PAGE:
It's no secret that 2022 is presenting unique challenges for investors, as both stocks and bonds have tanked in unison for the first time in decades.
Yet the combination of the latest fintech, data, and news tools — along with time-honored investing rules and psychology — are delivering more opportunities to younger investors than ever before.
In a recent episode of Yahoo Finance Uncut, Callie Cox, US Investment Analyst at eToro USA, and Jay Woods, Chief Market Strategist at DriveWealth, broke down some of the methods investors are using to navigate this historically difficult investing environment — as well as some eye-catching statistics on the newest generations of investors.
Cox notes that Millennial and Gen Z investors grew up during the Great Financial Crisis (GFC) and started out investing one step behind. She emphasizes this is not a complaint, just a factual statement. "[W]e're buying into many markets that are already expensive. So we're naturally accustomed to looking for a little bit more growth. We're in a better spot to invest in growth because we have that risk appetite," she says.
Cox brings it back to investing fundamentals and customer education. "[T]hat makes it even more important to have that plan," she says.
"I want [the customers to] be the best informed they can be, but at the same time I want them to be armed with enough knowledge on their own end to understand exactly what moves they need to make in these markets," Cox adds.
Cox's firm, eToro, conducts a quarterly survey of its customer base — and the latest stats reveal a different picture of retail investors than their frequent portrayal as speculative day traders. From 1,000 U.S.-based investors, eToro found that 80% of their investors buy or sell assets on a monthly basis or less often.
Further, retail investors have largely held their ground during the year's selloff. When it comes to stocks, 65% of the survey respondents held their investments, while 29% held and bought more — leaving only 6% who sold their investments.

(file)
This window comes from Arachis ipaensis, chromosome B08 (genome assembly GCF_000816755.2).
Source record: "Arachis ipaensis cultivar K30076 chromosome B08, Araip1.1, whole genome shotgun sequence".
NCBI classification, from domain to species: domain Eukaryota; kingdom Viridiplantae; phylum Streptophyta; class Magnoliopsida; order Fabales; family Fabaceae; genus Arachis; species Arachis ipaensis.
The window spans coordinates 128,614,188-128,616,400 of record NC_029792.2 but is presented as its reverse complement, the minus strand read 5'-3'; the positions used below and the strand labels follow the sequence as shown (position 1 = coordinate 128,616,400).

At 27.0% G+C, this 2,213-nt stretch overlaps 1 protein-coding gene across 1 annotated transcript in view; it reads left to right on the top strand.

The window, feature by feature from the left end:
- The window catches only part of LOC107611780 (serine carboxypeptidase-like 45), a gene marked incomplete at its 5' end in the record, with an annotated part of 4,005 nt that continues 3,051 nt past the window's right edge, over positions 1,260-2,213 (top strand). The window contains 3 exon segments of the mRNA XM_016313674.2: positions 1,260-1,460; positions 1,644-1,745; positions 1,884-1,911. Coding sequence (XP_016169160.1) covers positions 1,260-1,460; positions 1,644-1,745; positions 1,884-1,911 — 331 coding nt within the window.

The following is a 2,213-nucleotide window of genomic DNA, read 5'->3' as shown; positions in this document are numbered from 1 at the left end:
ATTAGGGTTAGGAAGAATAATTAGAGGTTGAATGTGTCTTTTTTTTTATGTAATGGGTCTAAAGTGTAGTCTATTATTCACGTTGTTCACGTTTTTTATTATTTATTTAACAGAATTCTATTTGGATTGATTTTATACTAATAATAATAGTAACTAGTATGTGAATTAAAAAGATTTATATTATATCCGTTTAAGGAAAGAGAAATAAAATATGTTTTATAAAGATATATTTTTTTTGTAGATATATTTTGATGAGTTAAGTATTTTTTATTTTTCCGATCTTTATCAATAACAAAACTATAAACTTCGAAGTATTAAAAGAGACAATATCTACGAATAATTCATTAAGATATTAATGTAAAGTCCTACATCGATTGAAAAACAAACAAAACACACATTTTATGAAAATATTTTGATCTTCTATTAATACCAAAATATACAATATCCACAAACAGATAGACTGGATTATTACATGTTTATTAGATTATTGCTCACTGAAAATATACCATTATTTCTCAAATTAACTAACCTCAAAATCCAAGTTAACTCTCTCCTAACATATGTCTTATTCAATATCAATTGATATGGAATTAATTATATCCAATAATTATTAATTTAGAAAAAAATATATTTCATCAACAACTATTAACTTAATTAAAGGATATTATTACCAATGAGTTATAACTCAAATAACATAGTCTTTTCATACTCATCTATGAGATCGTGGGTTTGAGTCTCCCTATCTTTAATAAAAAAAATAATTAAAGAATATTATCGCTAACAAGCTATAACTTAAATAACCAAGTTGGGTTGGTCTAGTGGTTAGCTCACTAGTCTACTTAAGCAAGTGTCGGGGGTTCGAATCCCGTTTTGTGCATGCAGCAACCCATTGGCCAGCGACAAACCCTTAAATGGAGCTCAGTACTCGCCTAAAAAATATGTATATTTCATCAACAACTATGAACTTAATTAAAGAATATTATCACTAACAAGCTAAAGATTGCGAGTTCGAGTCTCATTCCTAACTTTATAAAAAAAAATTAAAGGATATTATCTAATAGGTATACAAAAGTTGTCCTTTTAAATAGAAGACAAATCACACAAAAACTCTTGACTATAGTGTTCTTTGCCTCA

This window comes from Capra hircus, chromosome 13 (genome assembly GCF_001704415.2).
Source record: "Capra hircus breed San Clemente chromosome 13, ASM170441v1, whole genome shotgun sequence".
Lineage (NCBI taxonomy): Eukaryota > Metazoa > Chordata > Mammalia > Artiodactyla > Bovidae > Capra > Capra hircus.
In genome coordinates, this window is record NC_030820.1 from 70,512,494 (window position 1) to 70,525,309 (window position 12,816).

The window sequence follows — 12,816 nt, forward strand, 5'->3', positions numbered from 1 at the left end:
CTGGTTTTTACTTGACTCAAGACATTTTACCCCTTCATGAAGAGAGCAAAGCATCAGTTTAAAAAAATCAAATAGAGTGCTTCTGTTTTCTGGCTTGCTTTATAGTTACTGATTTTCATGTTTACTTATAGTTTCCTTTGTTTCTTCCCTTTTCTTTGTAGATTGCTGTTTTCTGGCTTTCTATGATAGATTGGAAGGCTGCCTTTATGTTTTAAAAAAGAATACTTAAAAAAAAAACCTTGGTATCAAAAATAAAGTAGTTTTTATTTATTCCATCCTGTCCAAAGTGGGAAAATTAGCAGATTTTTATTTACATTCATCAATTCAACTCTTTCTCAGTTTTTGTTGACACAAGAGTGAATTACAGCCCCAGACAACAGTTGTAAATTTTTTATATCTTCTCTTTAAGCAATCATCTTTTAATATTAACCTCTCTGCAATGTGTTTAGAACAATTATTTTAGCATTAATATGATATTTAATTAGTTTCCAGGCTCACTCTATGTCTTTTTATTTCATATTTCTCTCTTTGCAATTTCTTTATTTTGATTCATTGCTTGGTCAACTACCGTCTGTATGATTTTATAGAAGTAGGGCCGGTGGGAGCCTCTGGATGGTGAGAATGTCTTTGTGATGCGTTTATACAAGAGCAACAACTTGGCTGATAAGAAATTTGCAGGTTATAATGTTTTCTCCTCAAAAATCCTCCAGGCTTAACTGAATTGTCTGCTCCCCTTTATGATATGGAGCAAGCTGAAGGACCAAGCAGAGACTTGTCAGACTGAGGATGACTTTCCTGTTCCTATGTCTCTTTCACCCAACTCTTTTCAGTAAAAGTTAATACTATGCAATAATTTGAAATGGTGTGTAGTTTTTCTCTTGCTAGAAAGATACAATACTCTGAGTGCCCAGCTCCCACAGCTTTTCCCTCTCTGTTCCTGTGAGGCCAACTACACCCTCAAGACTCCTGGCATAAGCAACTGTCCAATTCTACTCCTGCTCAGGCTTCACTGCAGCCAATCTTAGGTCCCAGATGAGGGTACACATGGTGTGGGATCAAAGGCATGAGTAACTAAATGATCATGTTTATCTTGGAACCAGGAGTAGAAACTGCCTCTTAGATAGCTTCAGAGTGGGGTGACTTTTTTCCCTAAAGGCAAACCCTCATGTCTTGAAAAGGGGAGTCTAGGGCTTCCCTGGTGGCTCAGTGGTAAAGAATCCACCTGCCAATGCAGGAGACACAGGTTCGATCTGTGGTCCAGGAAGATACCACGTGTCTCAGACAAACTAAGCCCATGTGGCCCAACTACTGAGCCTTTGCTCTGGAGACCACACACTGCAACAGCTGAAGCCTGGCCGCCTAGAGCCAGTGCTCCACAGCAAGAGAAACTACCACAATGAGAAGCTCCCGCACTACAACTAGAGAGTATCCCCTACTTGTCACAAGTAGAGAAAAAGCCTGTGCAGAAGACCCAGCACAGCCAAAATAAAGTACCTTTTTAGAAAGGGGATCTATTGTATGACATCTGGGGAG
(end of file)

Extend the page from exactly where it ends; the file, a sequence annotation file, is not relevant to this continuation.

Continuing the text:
Younger investors were a bit less likely to only "hold" their investments (42%). But they were much more amenable to "buying the dip" — with 43% holding and adding to their positions. Only 15% sold.
Learning from "the retail heard"
Woods admits he learns a lot from budding retail traders — including his own children — even when their interests fixate on hot meme stocks and crypto "coins of the day."
These generations have access to technology and tools that simply didn't exist back in the day. "I like the fact that the younger investors are more cognizant of what's going on and have that access — have the ability to just learn by doing," Woods says.
But Woods emphasizes that his praise comes with a caveat — risk management is still number one, and it's important to diversify.
"Don't put all your eggs in one basket because [you think] this is the next stock that's going to the moon. You know there's a lot of FOMO in this market — the fear of missing out on the next big thing," Woods says.
Woods admits that he's succumbed to FOMO regret as well, recalling the time he bought Google (GOOG, GOOGL) on its IPO debut — only to sell it after rallying 50%. (Currently, the stock — now, Alphabet — is up 3,300% from inception.)
While he still thinks about it every day, Woods says: "But that was my goal. I didn't know it would actually go to the moon. So you just have that strategy — if you reach your goal, cash out a little bit. It's okay. No one ever went poor by taking profits."
In the end, it's about having a game plan for each and every investment or trade. "[A]s long as you have that risk management and don't blow yourself up, then you'll be fine. Investing is not easy. But if you're in for the long term — [if] you're in it for the right reasons [and] you're diversified — you're gonna do okay," says Woods.
Jared Blikre is a reporter focused on the markets on Yahoo Finance Live. Follow him @SPYJared.